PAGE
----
1415 Boot camp or religious retreat?
Resonance: Essays on the Craft and Life of Writing
by Andrew Chesham and Laura Farina (editors)
Vancouver: Anvil Press, 2022
$22.00 / 9781772141849
Reviewed by Sheldon Goldfarb
I love reading the interviews with writers in the Paris Review, the ones where the writers let you into their workshop and talk about the surprises that emerge when they set pen to paper. They make it sound like a magical process, almost spiritual, mystical, divine.
Then there are the how-to books I read in my youth, when eager to learn how to write, the ones that told you to write biographies for all your characters and compose a 10,000-word outline for your 80,000-word novel.
And now there is Resonance, a collection of essays by writers associated with Simon Fraser’s Writer’s Studio. Which side are they on? Perhaps a bit of both. Indeed, there is a bit of a war going on within the shiny yellow covers between those who seek grace and learning to receive the poet’s gift and those who want to tell you to walk, breathe, stretch, make lists, use cue cards. In fact, sometimes the same writer tells you to be loose and open to surprises and also to use cue cards.
It’s hard to tell sometimes whether we’re signing up for a religious retreat or going to army boot camp.
I’m more on the religious retreat side, so am drawn to essays like the one by Jónína Kirton about grace and avoiding rigidity. Don’t resist what wants to come through, she says, even if it’s not what you thought you were going to write or what you think you should write. This is also the point of view of Wayde Compton, who speaks of the Rupture that you have to go through with any piece of writing: that moment of failure when you realize that the idea you started with, a safe, comfortable idea perhaps, has to give way to the story you really want to tell. He uses his own experience trying to write a heroic story about Black Canadians and realizing that really the story he wanted to tell was much more ambivalent and nuanced.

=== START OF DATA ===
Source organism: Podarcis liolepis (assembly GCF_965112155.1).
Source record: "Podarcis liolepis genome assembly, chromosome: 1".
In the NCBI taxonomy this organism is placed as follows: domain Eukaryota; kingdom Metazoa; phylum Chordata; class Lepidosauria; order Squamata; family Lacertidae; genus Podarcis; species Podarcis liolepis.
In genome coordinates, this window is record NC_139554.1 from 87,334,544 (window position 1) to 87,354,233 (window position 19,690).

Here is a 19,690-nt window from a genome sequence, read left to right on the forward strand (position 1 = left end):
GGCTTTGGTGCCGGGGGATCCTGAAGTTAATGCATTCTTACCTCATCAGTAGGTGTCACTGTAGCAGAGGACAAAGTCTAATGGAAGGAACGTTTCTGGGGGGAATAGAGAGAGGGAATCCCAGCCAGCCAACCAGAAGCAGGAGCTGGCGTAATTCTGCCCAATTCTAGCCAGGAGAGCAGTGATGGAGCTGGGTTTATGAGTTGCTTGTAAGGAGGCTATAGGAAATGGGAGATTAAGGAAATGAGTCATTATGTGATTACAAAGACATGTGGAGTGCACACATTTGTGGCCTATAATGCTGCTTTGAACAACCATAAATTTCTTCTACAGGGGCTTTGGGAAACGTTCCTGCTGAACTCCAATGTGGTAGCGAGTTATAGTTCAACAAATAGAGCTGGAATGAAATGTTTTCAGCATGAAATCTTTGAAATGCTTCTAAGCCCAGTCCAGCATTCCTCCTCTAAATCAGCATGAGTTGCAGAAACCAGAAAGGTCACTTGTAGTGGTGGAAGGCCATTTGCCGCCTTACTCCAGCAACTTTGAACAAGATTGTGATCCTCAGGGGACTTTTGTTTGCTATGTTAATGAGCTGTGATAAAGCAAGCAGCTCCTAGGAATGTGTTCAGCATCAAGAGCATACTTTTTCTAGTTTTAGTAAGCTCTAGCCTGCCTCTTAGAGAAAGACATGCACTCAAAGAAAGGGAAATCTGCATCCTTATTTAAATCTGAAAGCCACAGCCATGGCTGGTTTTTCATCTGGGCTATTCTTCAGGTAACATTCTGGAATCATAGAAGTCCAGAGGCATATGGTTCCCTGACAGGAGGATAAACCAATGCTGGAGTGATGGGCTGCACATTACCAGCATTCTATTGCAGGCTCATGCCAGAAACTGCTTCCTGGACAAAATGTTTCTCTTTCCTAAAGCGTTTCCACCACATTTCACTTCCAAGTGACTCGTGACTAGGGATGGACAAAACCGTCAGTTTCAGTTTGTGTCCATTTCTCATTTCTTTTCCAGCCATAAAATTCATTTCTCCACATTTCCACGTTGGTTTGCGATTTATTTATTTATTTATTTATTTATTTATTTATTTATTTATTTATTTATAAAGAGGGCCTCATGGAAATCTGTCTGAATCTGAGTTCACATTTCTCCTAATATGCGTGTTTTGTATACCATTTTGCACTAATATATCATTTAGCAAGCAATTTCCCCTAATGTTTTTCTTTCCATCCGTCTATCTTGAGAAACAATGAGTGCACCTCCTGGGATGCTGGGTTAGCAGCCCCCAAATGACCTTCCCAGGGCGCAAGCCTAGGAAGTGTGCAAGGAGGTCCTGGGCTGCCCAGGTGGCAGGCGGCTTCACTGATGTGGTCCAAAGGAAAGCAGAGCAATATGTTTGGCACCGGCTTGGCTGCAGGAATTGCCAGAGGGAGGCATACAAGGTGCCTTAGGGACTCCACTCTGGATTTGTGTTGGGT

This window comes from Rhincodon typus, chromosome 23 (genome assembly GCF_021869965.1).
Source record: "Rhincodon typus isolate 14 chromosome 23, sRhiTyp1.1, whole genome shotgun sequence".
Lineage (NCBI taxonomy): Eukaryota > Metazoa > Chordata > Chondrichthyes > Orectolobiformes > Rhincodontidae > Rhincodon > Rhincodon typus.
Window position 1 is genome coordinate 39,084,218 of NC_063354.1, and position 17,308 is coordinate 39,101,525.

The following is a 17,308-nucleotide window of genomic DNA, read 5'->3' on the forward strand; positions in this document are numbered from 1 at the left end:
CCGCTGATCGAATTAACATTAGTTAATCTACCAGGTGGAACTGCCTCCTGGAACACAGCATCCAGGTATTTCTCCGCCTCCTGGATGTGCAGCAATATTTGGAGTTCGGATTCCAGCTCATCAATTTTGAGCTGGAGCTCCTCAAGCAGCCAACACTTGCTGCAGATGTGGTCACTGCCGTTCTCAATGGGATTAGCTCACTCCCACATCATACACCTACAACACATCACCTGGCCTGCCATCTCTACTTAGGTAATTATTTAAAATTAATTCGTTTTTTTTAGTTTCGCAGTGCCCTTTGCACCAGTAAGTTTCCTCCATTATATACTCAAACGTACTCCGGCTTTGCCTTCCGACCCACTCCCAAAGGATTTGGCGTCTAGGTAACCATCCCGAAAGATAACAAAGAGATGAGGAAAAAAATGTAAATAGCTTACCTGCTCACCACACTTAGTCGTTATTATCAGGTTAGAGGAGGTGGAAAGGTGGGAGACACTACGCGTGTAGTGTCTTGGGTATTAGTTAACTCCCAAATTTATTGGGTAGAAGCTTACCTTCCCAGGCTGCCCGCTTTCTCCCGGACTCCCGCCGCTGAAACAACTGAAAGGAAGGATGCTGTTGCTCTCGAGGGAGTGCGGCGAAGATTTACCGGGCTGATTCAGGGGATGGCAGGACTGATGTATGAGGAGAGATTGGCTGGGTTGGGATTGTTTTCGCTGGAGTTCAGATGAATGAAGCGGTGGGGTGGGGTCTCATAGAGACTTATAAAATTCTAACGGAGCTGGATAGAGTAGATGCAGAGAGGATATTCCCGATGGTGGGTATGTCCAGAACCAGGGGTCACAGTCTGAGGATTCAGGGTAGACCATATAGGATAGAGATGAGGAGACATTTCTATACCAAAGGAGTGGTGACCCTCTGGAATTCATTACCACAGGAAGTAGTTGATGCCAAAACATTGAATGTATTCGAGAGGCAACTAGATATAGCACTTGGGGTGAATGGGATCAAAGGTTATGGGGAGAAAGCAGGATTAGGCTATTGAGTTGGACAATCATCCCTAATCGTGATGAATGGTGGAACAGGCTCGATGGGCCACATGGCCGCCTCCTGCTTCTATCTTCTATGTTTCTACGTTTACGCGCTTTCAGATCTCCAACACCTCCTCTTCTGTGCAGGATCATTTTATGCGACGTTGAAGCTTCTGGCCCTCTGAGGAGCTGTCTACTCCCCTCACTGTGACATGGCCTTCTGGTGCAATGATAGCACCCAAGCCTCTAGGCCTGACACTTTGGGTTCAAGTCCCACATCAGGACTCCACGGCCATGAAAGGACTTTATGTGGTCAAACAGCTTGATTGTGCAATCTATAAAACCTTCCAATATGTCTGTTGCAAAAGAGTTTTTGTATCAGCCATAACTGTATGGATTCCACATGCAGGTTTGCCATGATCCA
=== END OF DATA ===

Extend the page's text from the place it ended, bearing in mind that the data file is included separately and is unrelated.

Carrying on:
Compton seems to think every piece of writing needs its Rupture, its failure, and then there’s K. Ho, who wonders if all writing is failure. K. Ho’s essay is the saddest in the collection, a cri de coeur from someone who seems to be going through a Rupture before our eyes in the very essay published here. They want to write about the obstacles that need to be overcome by marginalized writers, or they think they should write that, and feel they can write that based on their own experience, but can’t do it, don’t want to do it, feel they are tokenizing themselves when they really want to write about writing, not identity; but maybe they need to do both, they think; maybe it is a false binary; maybe, maybe, maybe …
Oh, what has our political age done to our poor writers?
But then there are the confident ones that tell you what to do, the ones who end their essays with “Prompts” about diagramming or visiting the art gallery or making lists of technical terms or whatever. It reminds me of the successful writer I met at a reading who explained that he mapped out his stories on giant cardboard posters circling his walls: or maybe I am just imagining that in recollection. As one of the contributors here says, memory is always fictionalizing.
That contributor or another talks of the first draft as the “vomit draft,” where you bring up everything inside you. Then you go on to another draft that is more writerly. I am no great fan of revision myself, but this sounds less like revision than research: you start with gathering your material, from your memory or from more conventional research into external sources, and later comes the writing.